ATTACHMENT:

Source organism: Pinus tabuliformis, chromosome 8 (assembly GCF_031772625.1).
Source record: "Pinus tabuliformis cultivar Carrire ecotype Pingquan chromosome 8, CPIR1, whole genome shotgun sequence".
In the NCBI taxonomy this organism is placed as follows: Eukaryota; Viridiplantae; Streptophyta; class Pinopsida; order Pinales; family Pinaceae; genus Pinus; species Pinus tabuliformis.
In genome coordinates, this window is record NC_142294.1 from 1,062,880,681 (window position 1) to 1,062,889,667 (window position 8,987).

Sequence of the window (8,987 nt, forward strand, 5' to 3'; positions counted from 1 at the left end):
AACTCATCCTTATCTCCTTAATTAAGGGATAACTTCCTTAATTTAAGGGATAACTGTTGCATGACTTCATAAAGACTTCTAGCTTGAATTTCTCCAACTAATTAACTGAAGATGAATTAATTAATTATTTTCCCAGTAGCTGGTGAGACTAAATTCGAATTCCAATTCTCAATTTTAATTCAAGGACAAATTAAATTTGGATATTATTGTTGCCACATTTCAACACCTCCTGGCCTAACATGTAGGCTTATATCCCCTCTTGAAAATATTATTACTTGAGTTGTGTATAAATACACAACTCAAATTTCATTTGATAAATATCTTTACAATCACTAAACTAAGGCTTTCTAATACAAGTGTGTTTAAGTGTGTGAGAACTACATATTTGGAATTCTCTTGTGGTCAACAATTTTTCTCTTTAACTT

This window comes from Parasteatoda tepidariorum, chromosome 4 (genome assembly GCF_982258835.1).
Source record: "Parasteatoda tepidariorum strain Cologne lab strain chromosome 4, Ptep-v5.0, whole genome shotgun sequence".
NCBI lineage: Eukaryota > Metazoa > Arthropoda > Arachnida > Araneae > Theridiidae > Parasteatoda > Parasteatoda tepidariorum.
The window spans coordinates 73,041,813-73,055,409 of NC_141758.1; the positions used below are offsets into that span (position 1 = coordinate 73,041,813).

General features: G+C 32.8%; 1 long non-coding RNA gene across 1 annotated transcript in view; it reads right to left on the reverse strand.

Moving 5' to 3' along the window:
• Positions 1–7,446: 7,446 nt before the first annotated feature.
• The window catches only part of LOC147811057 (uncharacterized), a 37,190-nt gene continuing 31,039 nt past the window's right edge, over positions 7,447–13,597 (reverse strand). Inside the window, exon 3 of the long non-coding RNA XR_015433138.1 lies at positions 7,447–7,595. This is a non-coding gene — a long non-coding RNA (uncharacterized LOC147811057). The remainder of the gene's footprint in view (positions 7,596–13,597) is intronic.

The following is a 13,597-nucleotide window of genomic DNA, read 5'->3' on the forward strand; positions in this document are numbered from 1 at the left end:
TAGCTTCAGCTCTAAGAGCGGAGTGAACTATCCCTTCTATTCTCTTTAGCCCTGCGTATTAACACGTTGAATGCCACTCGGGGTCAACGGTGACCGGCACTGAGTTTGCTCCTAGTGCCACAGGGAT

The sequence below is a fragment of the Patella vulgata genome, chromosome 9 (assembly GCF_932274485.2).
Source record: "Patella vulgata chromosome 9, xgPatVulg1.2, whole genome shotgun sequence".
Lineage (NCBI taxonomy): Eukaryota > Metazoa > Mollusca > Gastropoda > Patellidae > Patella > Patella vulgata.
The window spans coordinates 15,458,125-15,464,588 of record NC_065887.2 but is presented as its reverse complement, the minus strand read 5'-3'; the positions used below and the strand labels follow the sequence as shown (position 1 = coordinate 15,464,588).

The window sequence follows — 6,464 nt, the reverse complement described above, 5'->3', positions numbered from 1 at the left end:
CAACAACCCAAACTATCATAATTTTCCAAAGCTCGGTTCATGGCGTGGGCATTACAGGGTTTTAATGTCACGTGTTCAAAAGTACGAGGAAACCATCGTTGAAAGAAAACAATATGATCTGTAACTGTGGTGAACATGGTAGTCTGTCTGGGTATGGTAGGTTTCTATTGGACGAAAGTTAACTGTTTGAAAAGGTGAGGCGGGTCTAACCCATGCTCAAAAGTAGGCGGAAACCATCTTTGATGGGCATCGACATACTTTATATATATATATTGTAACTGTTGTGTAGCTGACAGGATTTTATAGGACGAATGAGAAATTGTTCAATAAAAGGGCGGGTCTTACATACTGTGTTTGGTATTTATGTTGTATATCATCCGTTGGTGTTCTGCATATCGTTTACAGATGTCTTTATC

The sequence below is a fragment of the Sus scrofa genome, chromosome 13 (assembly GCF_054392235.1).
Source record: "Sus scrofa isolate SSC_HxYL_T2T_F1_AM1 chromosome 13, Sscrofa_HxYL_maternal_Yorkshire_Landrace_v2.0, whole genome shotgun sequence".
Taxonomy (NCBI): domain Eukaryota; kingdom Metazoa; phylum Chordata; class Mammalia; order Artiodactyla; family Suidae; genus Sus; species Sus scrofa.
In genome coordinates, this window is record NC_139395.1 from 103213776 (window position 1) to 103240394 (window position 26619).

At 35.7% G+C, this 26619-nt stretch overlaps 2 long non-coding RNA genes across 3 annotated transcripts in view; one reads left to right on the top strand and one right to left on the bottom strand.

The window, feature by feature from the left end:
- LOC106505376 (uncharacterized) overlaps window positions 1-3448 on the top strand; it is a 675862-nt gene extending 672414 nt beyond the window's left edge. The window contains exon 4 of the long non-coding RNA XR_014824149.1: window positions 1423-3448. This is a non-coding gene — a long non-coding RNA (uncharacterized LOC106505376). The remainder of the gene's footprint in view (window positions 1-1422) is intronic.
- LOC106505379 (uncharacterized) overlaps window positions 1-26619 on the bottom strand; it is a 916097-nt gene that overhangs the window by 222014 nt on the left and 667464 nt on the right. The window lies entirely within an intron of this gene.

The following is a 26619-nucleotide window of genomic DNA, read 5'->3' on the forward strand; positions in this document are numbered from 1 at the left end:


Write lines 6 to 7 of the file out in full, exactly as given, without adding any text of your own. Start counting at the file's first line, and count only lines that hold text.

AACTCATCCTTATCTCCTTAATTAAGGGATAACTTCCTTAATTTAAGGGATAACTGTTGCATGACTTCATAAAGACTTCTAGCTTGAATTTCTCCAACTAATTAACTGAAGATGAATTAATTAATTATTTTCCCAGTAGCTGGTGAGACTAAATTCGAATTCCAATTCTCAATTTTAATTCAAGGACAAATTAAATTTGGATATTATTGTTGCCACATTTCAACACCTCCTGGCCTAACATGTAGGCTTATATCCCCTCTTGAAAATATTATTACTTGAGTTGTGTATAAATACACAACTCAAATTTCATTTGATAAATATCTTTACAATCACTAAACTAAGGCTTTCTAATACAAGTGTGTTTAAGTGTGTGAGAACTACATATTTGGAATTCTCTTGTGGTCAACAATTTTTCTCTTTAACTT

This window comes from Parasteatoda tepidariorum, chromosome 4 (genome assembly GCF_982258835.1).